• Involves standardized techniques such as the evaluation of extra-ocular movement, smooth pursuits, near-point convergence (NPC), horizontal and vertical saccades, and the vestibulo-ocular reflex (VOR). In addition to vestibular and visual dysfunction, other potential causes of persistent dizziness can include cervical spine dysfunction, post-traumatic migraine, and autonomic dysfunction.
  • Helpful Outcome Measures: Dizziness Handicap Inventory (DHI), Activities-specific Balance Confidence Scale (ABC), PostConcussion Symptoms Scale (PCSS), and Visual Vertigo Scale.

Treatment for Post-Concussion Syndrome

  •  Physiological PCD:
    • Graded, sub-symptom exertional exercise.
    • Energy conservation/pacing strategies for ADL’s
    • Gradual reintroduction to stimulating or challenging environments/tasks 
    • Referral for medical management as appropriate
  • Vestibuloocular Dysfunction:
    • When symptoms of concussion such as dizziness, vertigo, and imbalance fail to recover spontaneously, vestibular rehabilitation can be used effectively to aid in the normalization of a patient’s vestibular responses. Vestibular rehab involves the use of specific exercises that aim to alleviate symptoms of vestibular dysfunction, as well as improve balance and the overall function of the patient.
    • Dynamic gaze stability:
      • The ability to maintain focus while the head is in motion is controlled primarily by the vestibular ocular reflex (VOR), cervical ocular reflex (COR), smooth pursuit, and optokinetic responses.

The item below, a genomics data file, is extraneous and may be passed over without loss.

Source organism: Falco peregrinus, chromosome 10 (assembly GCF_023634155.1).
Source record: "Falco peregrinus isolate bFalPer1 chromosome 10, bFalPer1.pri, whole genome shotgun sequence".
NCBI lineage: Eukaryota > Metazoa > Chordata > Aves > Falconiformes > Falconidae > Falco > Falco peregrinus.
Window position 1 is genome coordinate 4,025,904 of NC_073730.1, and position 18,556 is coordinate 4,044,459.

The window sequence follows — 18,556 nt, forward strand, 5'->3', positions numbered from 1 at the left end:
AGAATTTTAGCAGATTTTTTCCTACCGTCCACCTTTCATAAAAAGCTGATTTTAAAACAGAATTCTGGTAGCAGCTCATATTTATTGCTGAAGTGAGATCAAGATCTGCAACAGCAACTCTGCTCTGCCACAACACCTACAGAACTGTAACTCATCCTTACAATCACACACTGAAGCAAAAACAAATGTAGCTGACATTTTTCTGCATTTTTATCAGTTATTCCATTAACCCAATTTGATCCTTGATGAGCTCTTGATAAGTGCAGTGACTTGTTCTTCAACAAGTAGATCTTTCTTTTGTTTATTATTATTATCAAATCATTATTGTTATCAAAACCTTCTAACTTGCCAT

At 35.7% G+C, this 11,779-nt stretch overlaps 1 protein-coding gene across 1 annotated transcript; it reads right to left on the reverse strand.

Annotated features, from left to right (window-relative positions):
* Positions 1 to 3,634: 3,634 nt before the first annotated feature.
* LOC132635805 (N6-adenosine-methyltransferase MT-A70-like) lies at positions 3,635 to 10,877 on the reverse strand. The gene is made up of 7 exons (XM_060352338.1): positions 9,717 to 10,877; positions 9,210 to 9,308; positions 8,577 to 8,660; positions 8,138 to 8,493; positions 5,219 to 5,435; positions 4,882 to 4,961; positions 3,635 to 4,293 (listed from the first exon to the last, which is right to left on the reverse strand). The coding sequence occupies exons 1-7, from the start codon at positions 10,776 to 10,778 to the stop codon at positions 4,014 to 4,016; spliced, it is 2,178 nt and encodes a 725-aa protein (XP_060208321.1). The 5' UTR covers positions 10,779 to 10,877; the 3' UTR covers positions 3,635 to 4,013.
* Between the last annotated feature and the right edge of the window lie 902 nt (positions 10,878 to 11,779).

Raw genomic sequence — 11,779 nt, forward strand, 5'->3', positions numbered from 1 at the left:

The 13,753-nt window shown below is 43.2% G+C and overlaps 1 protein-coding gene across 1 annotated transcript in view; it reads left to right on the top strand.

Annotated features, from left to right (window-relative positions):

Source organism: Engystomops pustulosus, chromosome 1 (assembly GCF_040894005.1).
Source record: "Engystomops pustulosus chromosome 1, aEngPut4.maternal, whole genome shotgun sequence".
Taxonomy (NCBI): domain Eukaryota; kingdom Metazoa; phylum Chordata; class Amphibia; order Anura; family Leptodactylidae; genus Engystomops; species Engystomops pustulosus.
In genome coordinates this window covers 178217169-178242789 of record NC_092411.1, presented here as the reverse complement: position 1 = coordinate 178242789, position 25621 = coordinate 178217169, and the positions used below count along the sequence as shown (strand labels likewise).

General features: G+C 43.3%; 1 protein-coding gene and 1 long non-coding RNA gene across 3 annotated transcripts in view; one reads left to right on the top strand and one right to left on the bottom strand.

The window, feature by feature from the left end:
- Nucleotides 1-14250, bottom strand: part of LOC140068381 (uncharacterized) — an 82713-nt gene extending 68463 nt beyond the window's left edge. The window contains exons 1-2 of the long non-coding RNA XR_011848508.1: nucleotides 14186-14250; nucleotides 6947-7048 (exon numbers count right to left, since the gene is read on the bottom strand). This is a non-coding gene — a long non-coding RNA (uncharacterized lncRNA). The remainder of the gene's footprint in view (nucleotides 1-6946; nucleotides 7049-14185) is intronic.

• Exercise: The patient focuses on a target which is stationary at first (VORx1), then moving (VORx2) while the head is rotated. Progressions can include increasing speed, and introducing coordination tasks. 
      • Static and dynamic balance controlled through combined input from the visual, vestibular, and somatosensory systems – can often become impaired following a concussion. Thorough testing needs to be performed to assess all three contributing systems and how they are functioning together for a particular patient. Exercise components:
        • Beginning with basic environments and progressing to more complex ones
        • Eyes open versus eyes closed
        • Head turns and tilts
        • Stable versus unstable surfaces
  • Cervicogenic PCD:
    • Treat the affected musculoskeletal structures as appropriate
    • Treatment follows typical whiplash-associated disorder protocols including neck and shoulder stretching, strengthening, and proprioceptive exercises.
    • Consideration may also be given to temporal-mandibular joint dysfunction
An illustration of neurons and nerves in the brain.
If you have experienced any brain trauma and are seeking an assessment and treatment, speak to our Concussion certified physiotherapists.

Prognosis and Typical Rehab Timelines

Extremely variable based on the cause of the patient’s PCD. Symptoms nearly always resolve, although depending on confounding factors at play as well as the extent of brain injury sustained, symptoms can last many months or even over a year in severe cases.


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  • Dannenbaum E, Chilingaryan G et al. Visual vertigo analogue scale: an assessment questionnaire for visual vertigo. J Vestib Res. 2011. 21(3): 153-159. 
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  • Powell LE and Myers AM. (1995). “The Activities-specific Balance Confidence (ABC) Scale.” Journals of Gerontology. Series A, Biological Sciences and Medical Sciences 50A(1): M28-34.